Court interpreting is difficult, yes, but that is only one kind of interpreting. It is also in demand in many places. Hospitals and social and educational programs need people too, and these types are not simultaneous assignments. (And neither is court interpreting ) and again

It's not true that interpreting is so competitive that there are no jobs- interpreters are needed in the medical interpreting field and if you look at the bureau of labor statistics, it's a growing field.


In my interpreting course, everyone was a native speaker of one language and a non- native speaker of a another.

I also want to add that it is a myth that language skills alone are enough, or the most important part of interpreting . A lot of it is learning the jargon for the type of interpreting you do, and having a skill set of neon able to change things from one language to another clearly and succinctly. You can be not perfect at a language, but very good at those things and therefore, a good interpreter.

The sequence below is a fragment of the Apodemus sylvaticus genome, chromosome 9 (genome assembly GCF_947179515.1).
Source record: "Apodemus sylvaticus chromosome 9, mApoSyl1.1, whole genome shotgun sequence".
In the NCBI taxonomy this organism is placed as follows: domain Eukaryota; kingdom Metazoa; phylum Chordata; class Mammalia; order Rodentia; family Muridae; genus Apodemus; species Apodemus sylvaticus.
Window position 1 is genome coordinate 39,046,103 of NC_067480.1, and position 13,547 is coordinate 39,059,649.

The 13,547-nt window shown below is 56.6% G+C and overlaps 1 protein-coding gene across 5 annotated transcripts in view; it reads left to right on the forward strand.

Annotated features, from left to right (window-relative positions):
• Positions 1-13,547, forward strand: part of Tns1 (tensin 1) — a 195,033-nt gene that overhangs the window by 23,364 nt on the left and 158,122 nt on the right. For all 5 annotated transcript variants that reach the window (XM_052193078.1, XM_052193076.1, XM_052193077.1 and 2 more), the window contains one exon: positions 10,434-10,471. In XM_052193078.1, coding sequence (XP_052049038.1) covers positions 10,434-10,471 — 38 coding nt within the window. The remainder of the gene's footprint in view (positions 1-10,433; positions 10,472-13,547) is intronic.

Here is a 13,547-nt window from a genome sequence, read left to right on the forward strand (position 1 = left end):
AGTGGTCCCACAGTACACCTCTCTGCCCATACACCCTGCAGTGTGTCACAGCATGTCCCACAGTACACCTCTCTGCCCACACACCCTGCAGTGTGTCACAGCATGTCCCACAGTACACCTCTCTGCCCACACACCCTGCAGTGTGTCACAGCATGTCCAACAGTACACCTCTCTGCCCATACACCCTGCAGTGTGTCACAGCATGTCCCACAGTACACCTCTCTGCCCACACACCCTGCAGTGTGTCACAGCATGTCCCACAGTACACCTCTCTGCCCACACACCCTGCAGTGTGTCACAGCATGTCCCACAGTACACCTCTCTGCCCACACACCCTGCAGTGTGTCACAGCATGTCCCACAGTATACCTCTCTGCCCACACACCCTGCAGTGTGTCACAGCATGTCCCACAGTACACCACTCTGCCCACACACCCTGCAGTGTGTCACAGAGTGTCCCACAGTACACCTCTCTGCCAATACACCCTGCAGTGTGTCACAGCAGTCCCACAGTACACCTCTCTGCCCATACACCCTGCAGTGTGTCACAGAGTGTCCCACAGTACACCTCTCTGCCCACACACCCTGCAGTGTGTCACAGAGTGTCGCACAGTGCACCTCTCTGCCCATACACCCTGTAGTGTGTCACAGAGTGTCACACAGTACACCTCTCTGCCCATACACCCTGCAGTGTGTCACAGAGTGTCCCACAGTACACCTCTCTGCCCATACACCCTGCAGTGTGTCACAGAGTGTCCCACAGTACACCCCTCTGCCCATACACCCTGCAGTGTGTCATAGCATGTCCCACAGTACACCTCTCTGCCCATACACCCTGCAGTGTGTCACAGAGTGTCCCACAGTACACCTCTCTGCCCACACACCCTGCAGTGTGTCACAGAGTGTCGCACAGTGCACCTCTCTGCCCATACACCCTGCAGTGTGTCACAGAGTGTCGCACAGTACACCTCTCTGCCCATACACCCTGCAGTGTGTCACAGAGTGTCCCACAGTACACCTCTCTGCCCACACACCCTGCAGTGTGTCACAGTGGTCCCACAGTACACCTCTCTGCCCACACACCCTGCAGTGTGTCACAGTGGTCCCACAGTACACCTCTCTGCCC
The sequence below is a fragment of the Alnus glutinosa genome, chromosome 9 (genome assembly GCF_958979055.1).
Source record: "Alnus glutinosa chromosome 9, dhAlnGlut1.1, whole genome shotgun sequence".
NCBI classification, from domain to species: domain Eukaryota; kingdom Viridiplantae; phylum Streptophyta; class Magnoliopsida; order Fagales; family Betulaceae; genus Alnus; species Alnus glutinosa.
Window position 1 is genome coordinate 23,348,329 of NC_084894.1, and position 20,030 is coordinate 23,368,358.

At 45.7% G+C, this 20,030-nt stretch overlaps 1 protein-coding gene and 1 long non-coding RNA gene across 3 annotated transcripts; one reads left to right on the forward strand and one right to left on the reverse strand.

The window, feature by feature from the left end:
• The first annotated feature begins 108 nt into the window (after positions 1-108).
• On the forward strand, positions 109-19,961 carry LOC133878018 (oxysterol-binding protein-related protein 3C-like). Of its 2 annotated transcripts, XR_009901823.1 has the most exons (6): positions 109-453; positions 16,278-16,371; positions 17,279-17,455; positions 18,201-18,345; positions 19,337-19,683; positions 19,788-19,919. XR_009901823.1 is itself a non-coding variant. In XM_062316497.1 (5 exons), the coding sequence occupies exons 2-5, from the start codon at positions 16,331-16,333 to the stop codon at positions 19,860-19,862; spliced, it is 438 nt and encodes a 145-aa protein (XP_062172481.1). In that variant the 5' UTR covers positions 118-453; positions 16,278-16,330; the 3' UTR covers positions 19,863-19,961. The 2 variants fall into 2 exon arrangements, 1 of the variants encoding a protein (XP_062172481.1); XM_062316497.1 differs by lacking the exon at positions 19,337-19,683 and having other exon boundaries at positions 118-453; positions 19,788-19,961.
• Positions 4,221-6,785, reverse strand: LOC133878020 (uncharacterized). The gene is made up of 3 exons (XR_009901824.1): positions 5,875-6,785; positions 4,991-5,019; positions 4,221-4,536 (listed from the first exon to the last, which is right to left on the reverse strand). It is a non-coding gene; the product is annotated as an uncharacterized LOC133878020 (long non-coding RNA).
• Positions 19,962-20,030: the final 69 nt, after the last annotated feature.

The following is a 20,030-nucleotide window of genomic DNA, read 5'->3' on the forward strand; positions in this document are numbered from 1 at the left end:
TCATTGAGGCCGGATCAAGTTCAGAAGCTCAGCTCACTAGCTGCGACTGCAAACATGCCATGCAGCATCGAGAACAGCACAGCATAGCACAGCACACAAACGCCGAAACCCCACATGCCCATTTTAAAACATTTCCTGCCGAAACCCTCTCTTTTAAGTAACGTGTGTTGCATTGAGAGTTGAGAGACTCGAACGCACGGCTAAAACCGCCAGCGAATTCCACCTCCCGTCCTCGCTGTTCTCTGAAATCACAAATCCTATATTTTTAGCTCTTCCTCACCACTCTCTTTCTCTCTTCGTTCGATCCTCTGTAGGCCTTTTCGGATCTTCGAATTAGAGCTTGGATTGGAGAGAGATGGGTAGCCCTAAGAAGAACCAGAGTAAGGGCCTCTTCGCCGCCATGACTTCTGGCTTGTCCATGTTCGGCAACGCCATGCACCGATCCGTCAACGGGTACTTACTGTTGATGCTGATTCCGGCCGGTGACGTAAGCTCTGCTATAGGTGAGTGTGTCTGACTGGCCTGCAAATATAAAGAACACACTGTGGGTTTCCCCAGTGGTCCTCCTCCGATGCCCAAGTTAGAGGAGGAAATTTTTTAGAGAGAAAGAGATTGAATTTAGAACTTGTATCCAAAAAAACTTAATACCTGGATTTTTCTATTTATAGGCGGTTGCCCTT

posted by bearette at 5:19 AM on July 3 [1 favorite]


Drlith is right. There is no national interpreter's licensing organization in the USA. Apart from some special cases, you don't need a certificate.

The American Translators Association is a completely voluntary body that does offer a certification exam for translators, but not for interpreters, as far as I can tell.

I also agree that Pacific Interpreters sounds like a scam. There are some scammy school/agency/certifying body combo-platter organizations in Japan, so this isn't very surprising.

FWIW, I've been a translator (not interpreter) for 25 years, and the question of whether I'm certified—I'm not—has almost never come up.
posted by adamrice at 1:03 PM on July 3